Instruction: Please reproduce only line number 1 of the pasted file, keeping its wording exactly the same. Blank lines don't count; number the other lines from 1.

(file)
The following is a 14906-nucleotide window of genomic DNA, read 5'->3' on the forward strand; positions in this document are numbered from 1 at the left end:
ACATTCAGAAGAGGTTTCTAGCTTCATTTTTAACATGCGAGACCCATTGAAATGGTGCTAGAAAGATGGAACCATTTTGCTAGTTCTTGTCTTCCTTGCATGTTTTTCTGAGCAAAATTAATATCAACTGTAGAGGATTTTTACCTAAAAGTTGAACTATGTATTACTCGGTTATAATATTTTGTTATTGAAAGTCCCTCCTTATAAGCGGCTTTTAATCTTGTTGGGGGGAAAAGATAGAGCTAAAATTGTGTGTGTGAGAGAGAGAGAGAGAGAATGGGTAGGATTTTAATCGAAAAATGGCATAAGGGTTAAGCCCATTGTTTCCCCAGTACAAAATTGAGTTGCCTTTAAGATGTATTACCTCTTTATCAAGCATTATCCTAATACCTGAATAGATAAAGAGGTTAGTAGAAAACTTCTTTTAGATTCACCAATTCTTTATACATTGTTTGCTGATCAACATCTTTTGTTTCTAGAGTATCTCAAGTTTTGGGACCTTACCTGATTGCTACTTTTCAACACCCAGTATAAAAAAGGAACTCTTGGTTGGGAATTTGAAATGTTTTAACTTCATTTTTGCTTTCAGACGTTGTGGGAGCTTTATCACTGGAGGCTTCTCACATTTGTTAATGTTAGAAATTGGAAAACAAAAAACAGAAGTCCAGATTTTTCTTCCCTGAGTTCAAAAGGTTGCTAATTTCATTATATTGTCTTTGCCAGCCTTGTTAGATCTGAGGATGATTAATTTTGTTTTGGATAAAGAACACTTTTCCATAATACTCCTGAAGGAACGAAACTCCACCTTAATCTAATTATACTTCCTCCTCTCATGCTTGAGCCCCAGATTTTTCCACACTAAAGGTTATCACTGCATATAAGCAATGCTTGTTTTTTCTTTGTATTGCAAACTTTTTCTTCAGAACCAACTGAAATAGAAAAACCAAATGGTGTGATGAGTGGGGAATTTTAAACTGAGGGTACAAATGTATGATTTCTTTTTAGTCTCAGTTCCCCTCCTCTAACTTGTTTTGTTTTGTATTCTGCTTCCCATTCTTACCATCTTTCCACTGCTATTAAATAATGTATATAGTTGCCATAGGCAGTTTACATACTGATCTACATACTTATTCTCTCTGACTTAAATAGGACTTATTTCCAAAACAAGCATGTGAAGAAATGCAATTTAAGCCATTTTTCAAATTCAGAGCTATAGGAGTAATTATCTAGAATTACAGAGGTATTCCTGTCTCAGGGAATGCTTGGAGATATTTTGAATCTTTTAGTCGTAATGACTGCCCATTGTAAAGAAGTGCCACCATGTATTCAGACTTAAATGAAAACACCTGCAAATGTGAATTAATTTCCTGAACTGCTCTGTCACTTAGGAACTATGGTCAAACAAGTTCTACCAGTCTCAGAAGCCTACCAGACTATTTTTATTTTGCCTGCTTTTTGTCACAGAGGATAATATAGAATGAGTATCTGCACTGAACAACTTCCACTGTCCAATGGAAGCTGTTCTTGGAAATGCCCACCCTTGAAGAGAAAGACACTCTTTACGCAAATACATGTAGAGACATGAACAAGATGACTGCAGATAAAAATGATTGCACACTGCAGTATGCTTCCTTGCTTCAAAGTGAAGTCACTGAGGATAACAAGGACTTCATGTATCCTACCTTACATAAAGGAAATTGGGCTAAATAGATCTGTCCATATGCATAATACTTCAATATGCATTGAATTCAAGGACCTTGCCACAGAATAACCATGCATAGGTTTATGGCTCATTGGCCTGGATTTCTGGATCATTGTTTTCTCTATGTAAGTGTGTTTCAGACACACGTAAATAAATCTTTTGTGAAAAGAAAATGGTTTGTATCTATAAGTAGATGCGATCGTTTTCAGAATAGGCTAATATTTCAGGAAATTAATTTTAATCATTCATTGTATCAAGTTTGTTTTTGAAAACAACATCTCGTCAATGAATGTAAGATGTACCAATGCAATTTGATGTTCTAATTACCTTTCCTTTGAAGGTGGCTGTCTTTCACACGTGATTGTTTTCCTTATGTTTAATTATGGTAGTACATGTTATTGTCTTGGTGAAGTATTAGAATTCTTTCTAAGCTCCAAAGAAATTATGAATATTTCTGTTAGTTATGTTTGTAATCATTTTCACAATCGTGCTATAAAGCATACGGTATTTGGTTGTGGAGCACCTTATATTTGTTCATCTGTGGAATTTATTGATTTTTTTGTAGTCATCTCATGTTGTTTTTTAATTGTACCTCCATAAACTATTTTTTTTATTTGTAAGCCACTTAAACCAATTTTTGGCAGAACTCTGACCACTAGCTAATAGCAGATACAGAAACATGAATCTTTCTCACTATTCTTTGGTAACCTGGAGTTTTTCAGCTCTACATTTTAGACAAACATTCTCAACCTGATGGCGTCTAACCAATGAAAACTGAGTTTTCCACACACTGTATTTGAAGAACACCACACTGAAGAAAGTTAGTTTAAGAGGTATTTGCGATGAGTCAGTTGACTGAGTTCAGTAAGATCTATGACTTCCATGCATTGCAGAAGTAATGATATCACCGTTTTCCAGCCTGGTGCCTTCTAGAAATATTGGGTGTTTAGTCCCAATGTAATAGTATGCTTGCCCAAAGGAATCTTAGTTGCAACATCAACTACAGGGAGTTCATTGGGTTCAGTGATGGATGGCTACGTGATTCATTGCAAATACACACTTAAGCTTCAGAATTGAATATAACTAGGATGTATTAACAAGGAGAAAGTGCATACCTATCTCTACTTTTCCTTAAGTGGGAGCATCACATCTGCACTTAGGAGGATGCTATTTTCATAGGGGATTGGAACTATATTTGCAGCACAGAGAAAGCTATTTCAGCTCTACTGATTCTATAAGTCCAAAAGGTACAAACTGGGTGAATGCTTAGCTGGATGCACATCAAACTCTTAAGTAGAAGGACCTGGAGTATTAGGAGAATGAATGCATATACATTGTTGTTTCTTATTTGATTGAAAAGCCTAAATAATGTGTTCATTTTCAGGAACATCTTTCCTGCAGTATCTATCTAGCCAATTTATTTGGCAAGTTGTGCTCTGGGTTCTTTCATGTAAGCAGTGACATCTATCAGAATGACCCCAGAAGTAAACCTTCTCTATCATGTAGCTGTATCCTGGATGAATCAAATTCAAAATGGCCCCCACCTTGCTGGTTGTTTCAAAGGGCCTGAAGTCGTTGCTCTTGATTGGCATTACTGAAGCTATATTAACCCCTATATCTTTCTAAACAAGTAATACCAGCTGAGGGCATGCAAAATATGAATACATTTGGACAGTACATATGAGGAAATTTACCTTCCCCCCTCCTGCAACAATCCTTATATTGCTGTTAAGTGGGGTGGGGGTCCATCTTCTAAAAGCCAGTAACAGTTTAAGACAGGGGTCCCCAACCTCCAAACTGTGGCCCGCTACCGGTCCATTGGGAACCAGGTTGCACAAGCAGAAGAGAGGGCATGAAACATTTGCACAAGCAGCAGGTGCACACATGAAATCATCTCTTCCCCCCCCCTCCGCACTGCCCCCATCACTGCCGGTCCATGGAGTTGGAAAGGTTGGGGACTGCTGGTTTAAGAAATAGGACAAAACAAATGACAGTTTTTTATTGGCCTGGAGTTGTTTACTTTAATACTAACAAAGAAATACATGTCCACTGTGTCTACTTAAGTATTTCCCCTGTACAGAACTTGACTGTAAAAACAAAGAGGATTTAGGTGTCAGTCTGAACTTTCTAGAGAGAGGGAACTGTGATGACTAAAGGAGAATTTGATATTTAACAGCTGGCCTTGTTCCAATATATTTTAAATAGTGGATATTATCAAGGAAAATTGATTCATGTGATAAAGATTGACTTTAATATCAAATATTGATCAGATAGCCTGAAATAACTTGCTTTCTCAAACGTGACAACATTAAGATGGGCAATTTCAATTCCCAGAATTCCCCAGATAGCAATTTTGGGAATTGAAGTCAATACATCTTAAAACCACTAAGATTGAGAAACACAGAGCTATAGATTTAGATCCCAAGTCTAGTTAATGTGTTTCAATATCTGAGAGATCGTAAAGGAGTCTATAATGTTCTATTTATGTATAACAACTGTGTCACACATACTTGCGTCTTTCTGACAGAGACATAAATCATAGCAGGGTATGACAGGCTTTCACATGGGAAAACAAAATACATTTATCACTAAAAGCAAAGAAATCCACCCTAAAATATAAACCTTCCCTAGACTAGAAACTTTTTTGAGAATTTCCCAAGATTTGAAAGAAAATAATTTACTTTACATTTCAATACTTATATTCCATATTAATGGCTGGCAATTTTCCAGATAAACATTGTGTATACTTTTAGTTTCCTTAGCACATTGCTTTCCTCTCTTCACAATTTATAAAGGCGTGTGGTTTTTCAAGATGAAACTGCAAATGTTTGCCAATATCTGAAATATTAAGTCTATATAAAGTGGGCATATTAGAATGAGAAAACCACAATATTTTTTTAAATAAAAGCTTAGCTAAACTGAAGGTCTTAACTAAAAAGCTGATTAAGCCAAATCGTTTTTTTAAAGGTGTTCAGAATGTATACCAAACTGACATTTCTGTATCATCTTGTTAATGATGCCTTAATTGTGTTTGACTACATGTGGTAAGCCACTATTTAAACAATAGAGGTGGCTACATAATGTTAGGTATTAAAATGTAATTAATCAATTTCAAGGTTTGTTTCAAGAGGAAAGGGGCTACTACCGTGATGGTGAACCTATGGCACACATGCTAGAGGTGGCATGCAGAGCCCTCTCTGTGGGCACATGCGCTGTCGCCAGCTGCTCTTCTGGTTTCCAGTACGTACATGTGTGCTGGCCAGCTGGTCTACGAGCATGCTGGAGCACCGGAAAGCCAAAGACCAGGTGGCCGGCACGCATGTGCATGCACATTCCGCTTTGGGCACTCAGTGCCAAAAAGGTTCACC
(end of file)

The following is a 14906-nucleotide window of genomic DNA, read 5'->3' on the forward strand; positions in this document are numbered from 1 at the left end: